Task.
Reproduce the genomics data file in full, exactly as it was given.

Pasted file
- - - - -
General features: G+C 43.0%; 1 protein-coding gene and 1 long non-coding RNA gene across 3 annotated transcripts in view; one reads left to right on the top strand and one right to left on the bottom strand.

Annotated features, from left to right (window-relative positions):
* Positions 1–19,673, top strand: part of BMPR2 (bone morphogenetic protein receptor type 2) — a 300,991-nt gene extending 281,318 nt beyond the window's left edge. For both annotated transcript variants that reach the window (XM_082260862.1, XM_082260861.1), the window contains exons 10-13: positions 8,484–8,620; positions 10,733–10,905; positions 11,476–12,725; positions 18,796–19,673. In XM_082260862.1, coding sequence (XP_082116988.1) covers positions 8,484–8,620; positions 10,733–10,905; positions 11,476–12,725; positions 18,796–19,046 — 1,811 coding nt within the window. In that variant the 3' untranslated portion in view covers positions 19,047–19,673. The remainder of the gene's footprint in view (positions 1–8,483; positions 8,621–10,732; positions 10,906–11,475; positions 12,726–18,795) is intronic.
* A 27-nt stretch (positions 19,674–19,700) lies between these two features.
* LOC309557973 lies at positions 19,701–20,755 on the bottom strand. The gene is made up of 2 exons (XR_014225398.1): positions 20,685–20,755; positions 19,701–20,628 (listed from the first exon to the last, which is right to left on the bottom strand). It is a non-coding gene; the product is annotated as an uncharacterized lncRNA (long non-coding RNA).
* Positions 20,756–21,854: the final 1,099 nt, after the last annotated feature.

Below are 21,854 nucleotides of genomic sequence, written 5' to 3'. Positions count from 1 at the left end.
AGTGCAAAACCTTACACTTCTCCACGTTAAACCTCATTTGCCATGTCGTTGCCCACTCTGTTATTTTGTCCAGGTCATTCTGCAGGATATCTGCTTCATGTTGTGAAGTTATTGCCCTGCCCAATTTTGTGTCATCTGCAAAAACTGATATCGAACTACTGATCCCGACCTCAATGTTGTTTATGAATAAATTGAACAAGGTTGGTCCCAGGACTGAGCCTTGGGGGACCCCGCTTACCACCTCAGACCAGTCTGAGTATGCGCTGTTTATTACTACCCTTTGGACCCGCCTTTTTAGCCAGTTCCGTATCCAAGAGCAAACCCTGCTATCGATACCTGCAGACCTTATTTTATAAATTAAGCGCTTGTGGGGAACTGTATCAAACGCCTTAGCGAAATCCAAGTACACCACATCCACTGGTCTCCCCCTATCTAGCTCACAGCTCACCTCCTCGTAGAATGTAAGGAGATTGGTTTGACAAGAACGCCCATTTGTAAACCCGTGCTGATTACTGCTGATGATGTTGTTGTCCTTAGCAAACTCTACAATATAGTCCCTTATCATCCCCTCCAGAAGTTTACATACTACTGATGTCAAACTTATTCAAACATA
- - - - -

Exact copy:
General features: G+C 43.0%; 1 protein-coding gene and 1 long non-coding RNA gene across 3 annotated transcripts in view; one reads left to right on the top strand and one right to left on the bottom strand.

Annotated features, from left to right (window-relative positions):
* Positions 1–19,673, top strand: part of BMPR2 (bone morphogenetic protein receptor type 2) — a 300,991-nt gene extending 281,318 nt beyond the window's left edge. For both annotated transcript variants that reach the window (XM_082260862.1, XM_082260861.1), the window contains exons 10-13: positions 8,484–8,620; positions 10,733–10,905; positions 11,476–12,725; positions 18,796–19,673. In XM_082260862.1, coding sequence (XP_082116988.1) covers positions 8,484–8,620; positions 10,733–10,905; positions 11,476–12,725; positions 18,796–19,046 — 1,811 coding nt within the window. In that variant the 3' untranslated portion in view covers positions 19,047–19,673. The remainder of the gene's footprint in view (positions 1–8,483; positions 8,621–10,732; positions 10,906–11,475; positions 12,726–18,795) is intronic.
* A 27-nt stretch (positions 19,674–19,700) lies between these two features.
* LOC309557973 lies at positions 19,701–20,755 on the bottom strand. The gene is made up of 2 exons (XR_014225398.1): positions 20,685–20,755; positions 19,701–20,628 (listed from the first exon to the last, which is right to left on the bottom strand). It is a non-coding gene; the product is annotated as an uncharacterized lncRNA (long non-coding RNA).
* Positions 20,756–21,854: the final 1,099 nt, after the last annotated feature.

Below are 21,854 nucleotides of genomic sequence, written 5' to 3'. Positions count from 1 at the left end.
AGTGCAAAACCTTACACTTCTCCACGTTAAACCTCATTTGCCATGTCGTTGCCCACTCTGTTATTTTGTCCAGGTCATTCTGCAGGATATCTGCTTCATGTTGTGAAGTTATTGCCCTGCCCAATTTTGTGTCATCTGCAAAAACTGATATCGAACTACTGATCCCGACCTCAATGTTGTTTATGAATAAATTGAACAAGGTTGGTCCCAGGACTGAGCCTTGGGGGACCCCGCTTACCACCTCAGACCAGTCTGAGTATGCGCTGTTTATTACTACCCTTTGGACCCGCCTTTTTAGCCAGTTCCGTATCCAAGAGCAAACCCTGCTATCGATACCTGCAGACCTTATTTTATAAATTAAGCGCTTGTGGGGAACTGTATCAAACGCCTTAGCGAAATCCAAGTACACCACATCCACTGGTCTCCCCCTATCTAGCTCACAGCTCACCTCCTCGTAGAATGTAAGGAGATTGGTTTGACAAGAACGCCCATTTGTAAACCCGTGCTGATTACTGCTGATGATGTTGTTGTCCTTAGCAAACTCTACAATATAGTCCCTTATCATCCCCTCCAGAAGTTTACATACTACTGATGTCAAACTTATTCAAACATA